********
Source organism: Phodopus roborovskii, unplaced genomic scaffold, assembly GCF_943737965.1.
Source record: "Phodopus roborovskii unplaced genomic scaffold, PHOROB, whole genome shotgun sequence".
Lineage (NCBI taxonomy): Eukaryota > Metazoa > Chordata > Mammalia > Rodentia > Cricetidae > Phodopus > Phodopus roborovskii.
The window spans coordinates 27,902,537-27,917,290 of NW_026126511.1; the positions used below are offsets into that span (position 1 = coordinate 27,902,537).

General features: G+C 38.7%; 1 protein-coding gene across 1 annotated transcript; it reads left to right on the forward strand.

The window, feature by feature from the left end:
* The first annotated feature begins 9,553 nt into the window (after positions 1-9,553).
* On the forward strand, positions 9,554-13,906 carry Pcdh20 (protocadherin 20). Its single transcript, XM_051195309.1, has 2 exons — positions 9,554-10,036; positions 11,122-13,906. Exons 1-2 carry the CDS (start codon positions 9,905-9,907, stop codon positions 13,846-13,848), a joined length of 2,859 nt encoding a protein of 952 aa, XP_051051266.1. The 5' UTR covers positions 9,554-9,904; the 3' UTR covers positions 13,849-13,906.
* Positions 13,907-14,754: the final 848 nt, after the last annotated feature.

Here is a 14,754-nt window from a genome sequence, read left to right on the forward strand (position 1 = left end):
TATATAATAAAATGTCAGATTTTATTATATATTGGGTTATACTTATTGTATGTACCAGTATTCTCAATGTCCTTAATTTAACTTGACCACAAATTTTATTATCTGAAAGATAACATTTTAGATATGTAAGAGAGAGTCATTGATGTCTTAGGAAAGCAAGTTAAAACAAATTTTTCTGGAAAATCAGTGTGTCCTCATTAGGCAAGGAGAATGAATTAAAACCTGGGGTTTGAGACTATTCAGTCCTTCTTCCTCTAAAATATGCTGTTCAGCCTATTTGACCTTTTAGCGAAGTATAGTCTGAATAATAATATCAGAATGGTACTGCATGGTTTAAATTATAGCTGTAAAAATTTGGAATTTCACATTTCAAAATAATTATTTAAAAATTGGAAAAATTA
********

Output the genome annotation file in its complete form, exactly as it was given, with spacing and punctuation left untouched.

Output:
Source organism: Phodopus roborovskii, unplaced genomic scaffold, assembly GCF_943737965.1.
Source record: "Phodopus roborovskii unplaced genomic scaffold, PHOROB, whole genome shotgun sequence".
Lineage (NCBI taxonomy): Eukaryota > Metazoa > Chordata > Mammalia > Rodentia > Cricetidae > Phodopus > Phodopus roborovskii.
The window spans coordinates 27,902,537-27,917,290 of NW_026126511.1; the positions used below are offsets into that span (position 1 = coordinate 27,902,537).

General features: G+C 38.7%; 1 protein-coding gene across 1 annotated transcript; it reads left to right on the forward strand.

The window, feature by feature from the left end:
* The first annotated feature begins 9,553 nt into the window (after positions 1-9,553).
* On the forward strand, positions 9,554-13,906 carry Pcdh20 (protocadherin 20). Its single transcript, XM_051195309.1, has 2 exons — positions 9,554-10,036; positions 11,122-13,906. Exons 1-2 carry the CDS (start codon positions 9,905-9,907, stop codon positions 13,846-13,848), a joined length of 2,859 nt encoding a protein of 952 aa, XP_051051266.1. The 5' UTR covers positions 9,554-9,904; the 3' UTR covers positions 13,849-13,906.
* Positions 13,907-14,754: the final 848 nt, after the last annotated feature.

Here is a 14,754-nt window from a genome sequence, read left to right on the forward strand (position 1 = left end):
TATATAATAAAATGTCAGATTTTATTATATATTGGGTTATACTTATTGTATGTACCAGTATTCTCAATGTCCTTAATTTAACTTGACCACAAATTTTATTATCTGAAAGATAACATTTTAGATATGTAAGAGAGAGTCATTGATGTCTTAGGAAAGCAAGTTAAAACAAATTTTTCTGGAAAATCAGTGTGTCCTCATTAGGCAAGGAGAATGAATTAAAACCTGGGGTTTGAGACTATTCAGTCCTTCTTCCTCTAAAATATGCTGTTCAGCCTATTTGACCTTTTAGCGAAGTATAGTCTGAATAATAATATCAGAATGGTACTGCATGGTTTAAATTATAGCTGTAAAAATTTGGAATTTCACATTTCAAAATAATTATTTAAAAATTGGAAAAATTA